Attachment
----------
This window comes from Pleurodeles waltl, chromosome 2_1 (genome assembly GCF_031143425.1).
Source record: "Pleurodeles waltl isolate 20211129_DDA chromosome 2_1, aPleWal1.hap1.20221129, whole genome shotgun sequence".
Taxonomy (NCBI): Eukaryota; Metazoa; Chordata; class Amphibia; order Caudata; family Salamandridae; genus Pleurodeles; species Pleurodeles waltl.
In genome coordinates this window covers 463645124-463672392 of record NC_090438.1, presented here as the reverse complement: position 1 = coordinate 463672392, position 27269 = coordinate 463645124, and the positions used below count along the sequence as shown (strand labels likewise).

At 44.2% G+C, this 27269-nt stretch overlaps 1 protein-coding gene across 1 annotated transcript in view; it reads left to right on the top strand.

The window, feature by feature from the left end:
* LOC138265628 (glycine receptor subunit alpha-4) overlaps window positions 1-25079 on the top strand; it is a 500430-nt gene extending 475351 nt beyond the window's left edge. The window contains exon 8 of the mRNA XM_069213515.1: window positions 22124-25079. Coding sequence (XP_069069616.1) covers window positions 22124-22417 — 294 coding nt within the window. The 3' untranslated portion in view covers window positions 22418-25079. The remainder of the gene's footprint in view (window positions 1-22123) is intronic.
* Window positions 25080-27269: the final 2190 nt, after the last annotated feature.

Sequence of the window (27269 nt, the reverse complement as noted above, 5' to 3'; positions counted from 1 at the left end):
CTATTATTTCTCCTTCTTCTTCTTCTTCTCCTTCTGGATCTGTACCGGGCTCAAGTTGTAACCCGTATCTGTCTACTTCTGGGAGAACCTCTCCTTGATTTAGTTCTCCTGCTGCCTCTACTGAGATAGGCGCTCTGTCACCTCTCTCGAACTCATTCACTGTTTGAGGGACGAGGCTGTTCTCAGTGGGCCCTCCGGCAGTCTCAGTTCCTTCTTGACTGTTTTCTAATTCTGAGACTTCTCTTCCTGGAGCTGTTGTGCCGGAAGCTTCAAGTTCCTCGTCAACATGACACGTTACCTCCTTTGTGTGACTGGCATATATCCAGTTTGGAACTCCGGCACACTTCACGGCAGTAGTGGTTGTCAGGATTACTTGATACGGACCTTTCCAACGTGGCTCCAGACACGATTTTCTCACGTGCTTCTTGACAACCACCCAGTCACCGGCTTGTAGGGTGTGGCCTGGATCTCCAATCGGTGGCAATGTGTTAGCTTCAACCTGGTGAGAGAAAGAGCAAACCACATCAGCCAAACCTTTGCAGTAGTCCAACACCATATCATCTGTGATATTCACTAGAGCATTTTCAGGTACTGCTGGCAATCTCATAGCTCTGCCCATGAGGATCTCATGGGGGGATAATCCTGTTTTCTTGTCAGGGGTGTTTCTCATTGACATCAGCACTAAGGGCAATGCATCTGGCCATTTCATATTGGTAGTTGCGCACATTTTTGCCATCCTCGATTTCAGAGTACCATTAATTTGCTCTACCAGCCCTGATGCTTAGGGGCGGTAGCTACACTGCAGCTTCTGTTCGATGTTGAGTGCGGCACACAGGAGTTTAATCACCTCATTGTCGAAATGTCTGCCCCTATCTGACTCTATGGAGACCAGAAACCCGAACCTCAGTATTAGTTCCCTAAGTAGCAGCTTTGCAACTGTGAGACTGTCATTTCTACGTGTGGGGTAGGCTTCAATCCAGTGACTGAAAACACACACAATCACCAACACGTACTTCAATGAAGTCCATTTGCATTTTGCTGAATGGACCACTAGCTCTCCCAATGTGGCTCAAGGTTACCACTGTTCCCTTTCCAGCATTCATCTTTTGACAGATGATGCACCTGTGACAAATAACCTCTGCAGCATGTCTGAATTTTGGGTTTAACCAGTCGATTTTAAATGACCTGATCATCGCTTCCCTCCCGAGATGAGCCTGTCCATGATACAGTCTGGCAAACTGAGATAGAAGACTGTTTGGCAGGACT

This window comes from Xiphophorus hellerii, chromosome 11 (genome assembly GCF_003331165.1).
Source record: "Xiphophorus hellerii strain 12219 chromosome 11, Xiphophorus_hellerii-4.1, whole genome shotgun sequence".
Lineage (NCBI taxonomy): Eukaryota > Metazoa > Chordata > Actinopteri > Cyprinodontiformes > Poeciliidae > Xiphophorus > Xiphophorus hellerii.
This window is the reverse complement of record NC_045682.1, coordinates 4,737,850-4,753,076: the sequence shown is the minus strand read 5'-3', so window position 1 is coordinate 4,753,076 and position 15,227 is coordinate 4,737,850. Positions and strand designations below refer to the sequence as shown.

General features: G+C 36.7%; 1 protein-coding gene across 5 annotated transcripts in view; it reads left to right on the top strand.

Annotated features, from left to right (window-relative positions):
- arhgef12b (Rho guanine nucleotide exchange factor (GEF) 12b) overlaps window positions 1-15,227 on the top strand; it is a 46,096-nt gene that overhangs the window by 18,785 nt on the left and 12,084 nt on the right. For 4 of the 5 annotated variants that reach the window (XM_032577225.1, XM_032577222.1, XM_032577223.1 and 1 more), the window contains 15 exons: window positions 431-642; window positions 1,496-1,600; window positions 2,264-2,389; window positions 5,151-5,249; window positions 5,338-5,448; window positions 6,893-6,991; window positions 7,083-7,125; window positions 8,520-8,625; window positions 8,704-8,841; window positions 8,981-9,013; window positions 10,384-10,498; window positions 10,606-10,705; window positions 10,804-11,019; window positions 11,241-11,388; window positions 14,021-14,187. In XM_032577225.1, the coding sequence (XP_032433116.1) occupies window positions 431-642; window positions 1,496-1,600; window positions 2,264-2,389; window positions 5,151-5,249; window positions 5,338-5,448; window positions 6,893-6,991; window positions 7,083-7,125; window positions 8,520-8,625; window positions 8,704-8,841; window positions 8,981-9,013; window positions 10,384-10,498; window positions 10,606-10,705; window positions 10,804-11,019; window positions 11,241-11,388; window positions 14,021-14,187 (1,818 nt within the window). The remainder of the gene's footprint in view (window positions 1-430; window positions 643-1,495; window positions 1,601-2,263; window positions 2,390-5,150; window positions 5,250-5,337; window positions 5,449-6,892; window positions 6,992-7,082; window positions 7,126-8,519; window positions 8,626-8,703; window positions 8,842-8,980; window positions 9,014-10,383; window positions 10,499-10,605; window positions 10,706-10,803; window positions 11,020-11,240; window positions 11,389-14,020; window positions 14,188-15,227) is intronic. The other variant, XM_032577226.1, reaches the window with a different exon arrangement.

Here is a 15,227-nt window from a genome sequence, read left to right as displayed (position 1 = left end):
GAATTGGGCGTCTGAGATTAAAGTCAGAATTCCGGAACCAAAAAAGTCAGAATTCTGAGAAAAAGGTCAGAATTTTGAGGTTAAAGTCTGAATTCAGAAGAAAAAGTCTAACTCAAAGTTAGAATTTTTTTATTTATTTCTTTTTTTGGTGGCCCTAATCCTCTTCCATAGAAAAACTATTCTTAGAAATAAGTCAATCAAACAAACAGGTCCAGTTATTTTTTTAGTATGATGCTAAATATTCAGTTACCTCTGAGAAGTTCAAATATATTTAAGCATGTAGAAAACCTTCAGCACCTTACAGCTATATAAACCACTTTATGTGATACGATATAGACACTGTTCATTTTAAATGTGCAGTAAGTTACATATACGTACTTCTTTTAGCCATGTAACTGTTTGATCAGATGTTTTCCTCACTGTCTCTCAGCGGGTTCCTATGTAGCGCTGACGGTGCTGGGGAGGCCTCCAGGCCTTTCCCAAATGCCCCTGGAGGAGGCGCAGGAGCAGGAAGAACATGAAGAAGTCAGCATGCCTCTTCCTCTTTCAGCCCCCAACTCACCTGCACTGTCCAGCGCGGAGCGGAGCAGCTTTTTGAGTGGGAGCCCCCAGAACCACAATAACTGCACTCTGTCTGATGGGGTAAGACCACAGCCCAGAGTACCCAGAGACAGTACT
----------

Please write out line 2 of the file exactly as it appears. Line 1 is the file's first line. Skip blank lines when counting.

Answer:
Source record: "Pleurodeles waltl isolate 20211129_DDA chromosome 2_1, aPleWal1.hap1.20221129, whole genome shotgun sequence".